You want to know why the United States still has memorials to white supremacy while Germany does not? White supremacy was our founding principle. Yes, of course, Germany was racist before Hitler, and anti-Semitism predated the Holocaust. But unlike the United States, Germany was not explicitly founded on white supremacy or racialized violence. Indeed, German Nazis actually modeled their death-making logics and practices on the implementation of white supremacy in the United States.
A clear-eyed understanding of our nation’s systematic relationship to white supremacy reveals that the United States has consistently treated white supremacist terrorists with more sympathy and respect than civil rights activists. This is why, beyond Confederate statues, we still have hundreds of monuments, buildings and prestigious schools (Yale, to name just one) honoring people (mostly wealthy, white men) who made their fortune enslaving, exploiting, torturing and raping racialized minorities.
White supremacy here can’t be reduced to a persona (Hitler), or even to Nazis. It is (and always has been) present within the entire political apparatus. White supremacy infuses every aspect of our society: It is displayed on the star-spangled banner, on our money, in our (neo)liberal ideology and hypercapitalism. It’s in the infiltration of white supremacists into every sphere of power (economics, politics, the military, the police, academia).
White supremacy in the United States cannot be toppled by toppling statues. It’s endemic. Importantly, the endemic nature of white supremacy was repeatedly denied by former President Barack Obama. Obama built his political career (before, during and, now, after his presidency) granting some acknowledgment of racism but insisting that white supremacy was not a fundamental feature of our country. Which is to say, he perpetuated a lie.
As a system, white supremacy needs people to believe that it 1) doesn’t exist, 2) has been overcome or 3) exists only among extremists. White supremacy can’t tolerate millions of people finally realizing that it is pervasive and systematic. It needs us ignorant and “hopeful.” And it needs us to cling to a particular kind of hope—a hope that reinforces racial ignorance and denial of white supremacy. A hope that sells you neoliberal inclusion and “feel good” tokenism—the kind of hope that cannot threaten the racial status quo.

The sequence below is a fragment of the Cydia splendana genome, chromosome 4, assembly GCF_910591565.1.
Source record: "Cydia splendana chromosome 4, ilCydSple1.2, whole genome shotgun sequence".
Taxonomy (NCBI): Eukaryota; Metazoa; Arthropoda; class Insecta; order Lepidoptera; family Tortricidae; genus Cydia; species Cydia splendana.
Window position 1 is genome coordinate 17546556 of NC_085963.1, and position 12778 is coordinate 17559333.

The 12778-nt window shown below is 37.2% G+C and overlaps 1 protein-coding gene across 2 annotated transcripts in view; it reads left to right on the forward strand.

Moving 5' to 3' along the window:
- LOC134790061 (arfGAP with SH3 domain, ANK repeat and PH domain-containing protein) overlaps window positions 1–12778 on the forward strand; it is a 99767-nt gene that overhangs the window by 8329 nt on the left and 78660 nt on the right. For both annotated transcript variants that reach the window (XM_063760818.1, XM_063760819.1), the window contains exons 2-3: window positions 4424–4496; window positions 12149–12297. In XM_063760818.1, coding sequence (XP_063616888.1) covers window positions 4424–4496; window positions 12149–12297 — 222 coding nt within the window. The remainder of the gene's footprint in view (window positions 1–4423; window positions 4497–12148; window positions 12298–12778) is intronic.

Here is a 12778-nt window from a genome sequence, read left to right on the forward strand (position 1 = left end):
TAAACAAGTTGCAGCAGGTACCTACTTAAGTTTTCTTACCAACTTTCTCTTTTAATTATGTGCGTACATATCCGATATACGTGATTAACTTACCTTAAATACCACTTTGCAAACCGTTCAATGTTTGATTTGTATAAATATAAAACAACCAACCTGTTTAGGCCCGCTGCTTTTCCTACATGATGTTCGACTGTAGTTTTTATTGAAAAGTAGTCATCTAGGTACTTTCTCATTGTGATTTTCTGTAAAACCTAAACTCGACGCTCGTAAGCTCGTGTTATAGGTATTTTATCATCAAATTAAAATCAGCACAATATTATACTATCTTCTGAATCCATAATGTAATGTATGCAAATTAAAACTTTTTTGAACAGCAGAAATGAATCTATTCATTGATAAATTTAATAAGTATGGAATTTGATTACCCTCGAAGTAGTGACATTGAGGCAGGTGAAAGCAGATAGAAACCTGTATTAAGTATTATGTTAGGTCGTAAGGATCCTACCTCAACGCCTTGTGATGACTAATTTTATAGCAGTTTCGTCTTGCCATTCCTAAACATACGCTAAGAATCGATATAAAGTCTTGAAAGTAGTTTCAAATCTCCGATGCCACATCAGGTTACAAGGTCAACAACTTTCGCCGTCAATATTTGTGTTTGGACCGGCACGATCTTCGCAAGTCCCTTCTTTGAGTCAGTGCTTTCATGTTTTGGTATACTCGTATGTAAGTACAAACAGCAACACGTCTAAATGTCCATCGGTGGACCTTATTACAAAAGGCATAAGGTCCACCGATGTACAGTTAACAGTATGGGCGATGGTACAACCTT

If you truly want to envision a world without white supremacy, you will need to utterly destroy the delusion that it is somehow trapped inside Confederate monuments. You will have to see, maybe for the first time, that white supremacy is as entangled in the star-spangled banner as it is in Confederate flags. And you will have to let go of any ideology that would have you see white supremacy in your political enemies but not your charismatic, political faves.
Our selective outrage and inability to see the systematic reach of white supremacy on the left and the right distracts attention from the continued concentration of wealth in the hands of white male property owners. So yes, remove these morally repugnant Confederate monuments and the most overt memorials to white supremacy. But remember that there’s an entire system that needs reckoning. The effectiveness of our anti-racism depends on our ability to see and name these problems clearly. In other words: Don’t miss the white supremacist forest for the Confederate trees.
Crystal Marie Fleming, Ph.D., is associate professor of sociology and Africana studies at Stony Brook University. Her recent book, Resurrecting Slavery: Racial Legacies and White Supremacy in France, examines collective memory and racial politics. She is currently finishing a general audience book entitled How to Be Less Stupid About Race. Her public writing on race appears prominently on Twitter.